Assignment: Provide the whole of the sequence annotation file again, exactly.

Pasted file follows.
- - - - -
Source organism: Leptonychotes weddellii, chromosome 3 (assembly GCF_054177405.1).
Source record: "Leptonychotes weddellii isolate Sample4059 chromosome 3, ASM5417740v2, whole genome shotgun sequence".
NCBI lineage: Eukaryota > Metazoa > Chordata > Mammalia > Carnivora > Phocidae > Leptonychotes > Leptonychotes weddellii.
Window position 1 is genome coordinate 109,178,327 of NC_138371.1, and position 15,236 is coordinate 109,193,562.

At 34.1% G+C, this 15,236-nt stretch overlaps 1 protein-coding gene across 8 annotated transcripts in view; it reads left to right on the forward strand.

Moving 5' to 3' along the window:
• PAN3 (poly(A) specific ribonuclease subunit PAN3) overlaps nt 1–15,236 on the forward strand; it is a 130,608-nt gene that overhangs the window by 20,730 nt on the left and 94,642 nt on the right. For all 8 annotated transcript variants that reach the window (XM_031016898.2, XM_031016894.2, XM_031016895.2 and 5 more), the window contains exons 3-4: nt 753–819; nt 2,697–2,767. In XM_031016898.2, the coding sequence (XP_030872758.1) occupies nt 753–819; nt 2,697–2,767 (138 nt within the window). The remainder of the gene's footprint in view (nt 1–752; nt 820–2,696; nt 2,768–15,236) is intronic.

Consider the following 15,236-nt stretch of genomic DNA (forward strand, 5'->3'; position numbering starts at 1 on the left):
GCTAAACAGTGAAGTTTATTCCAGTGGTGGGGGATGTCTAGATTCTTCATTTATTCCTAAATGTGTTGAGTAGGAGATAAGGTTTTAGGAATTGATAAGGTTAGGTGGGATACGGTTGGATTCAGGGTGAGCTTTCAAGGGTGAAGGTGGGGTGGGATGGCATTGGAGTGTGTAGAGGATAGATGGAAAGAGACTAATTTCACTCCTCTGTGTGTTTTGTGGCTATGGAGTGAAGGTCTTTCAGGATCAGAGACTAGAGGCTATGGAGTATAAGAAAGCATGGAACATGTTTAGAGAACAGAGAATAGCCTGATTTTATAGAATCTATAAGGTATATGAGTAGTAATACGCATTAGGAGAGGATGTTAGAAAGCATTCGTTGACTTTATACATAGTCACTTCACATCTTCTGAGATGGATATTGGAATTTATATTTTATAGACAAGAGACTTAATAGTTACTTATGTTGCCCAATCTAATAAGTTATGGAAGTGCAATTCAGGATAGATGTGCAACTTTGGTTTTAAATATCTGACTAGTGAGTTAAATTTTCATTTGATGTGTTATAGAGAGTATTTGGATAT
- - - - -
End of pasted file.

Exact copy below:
Source organism: Leptonychotes weddellii, chromosome 3 (assembly GCF_054177405.1).
Source record: "Leptonychotes weddellii isolate Sample4059 chromosome 3, ASM5417740v2, whole genome shotgun sequence".
NCBI lineage: Eukaryota > Metazoa > Chordata > Mammalia > Carnivora > Phocidae > Leptonychotes > Leptonychotes weddellii.
Window position 1 is genome coordinate 109,178,327 of NC_138371.1, and position 15,236 is coordinate 109,193,562.

At 34.1% G+C, this 15,236-nt stretch overlaps 1 protein-coding gene across 8 annotated transcripts in view; it reads left to right on the forward strand.

Moving 5' to 3' along the window:
• PAN3 (poly(A) specific ribonuclease subunit PAN3) overlaps nt 1–15,236 on the forward strand; it is a 130,608-nt gene that overhangs the window by 20,730 nt on the left and 94,642 nt on the right. For all 8 annotated transcript variants that reach the window (XM_031016898.2, XM_031016894.2, XM_031016895.2 and 5 more), the window contains exons 3-4: nt 753–819; nt 2,697–2,767. In XM_031016898.2, the coding sequence (XP_030872758.1) occupies nt 753–819; nt 2,697–2,767 (138 nt within the window). The remainder of the gene's footprint in view (nt 1–752; nt 820–2,696; nt 2,768–15,236) is intronic.

Consider the following 15,236-nt stretch of genomic DNA (forward strand, 5'->3'; position numbering starts at 1 on the left):
GCTAAACAGTGAAGTTTATTCCAGTGGTGGGGGATGTCTAGATTCTTCATTTATTCCTAAATGTGTTGAGTAGGAGATAAGGTTTTAGGAATTGATAAGGTTAGGTGGGATACGGTTGGATTCAGGGTGAGCTTTCAAGGGTGAAGGTGGGGTGGGATGGCATTGGAGTGTGTAGAGGATAGATGGAAAGAGACTAATTTCACTCCTCTGTGTGTTTTGTGGCTATGGAGTGAAGGTCTTTCAGGATCAGAGACTAGAGGCTATGGAGTATAAGAAAGCATGGAACATGTTTAGAGAACAGAGAATAGCCTGATTTTATAGAATCTATAAGGTATATGAGTAGTAATACGCATTAGGAGAGGATGTTAGAAAGCATTCGTTGACTTTATACATAGTCACTTCACATCTTCTGAGATGGATATTGGAATTTATATTTTATAGACAAGAGACTTAATAGTTACTTATGTTGCCCAATCTAATAAGTTATGGAAGTGCAATTCAGGATAGATGTGCAACTTTGGTTTTAAATATCTGACTAGTGAGTTAAATTTTCATTTGATGTGTTATAGAGAGTATTTGGATAT